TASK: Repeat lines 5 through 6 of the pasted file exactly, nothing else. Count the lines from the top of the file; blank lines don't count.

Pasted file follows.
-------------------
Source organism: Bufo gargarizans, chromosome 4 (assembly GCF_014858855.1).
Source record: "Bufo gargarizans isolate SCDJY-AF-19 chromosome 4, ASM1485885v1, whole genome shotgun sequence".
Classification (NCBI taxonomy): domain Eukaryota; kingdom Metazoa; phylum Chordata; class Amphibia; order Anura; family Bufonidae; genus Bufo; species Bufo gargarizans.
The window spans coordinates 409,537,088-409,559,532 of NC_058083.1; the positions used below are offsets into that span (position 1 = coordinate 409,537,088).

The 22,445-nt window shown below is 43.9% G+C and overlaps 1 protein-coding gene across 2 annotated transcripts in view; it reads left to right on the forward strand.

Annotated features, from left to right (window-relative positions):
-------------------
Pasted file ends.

The 22,445-nt window shown below is 43.9% G+C and overlaps 1 protein-coding gene across 2 annotated transcripts in view; it reads left to right on the forward strand.

Annotated features, from left to right (window-relative positions):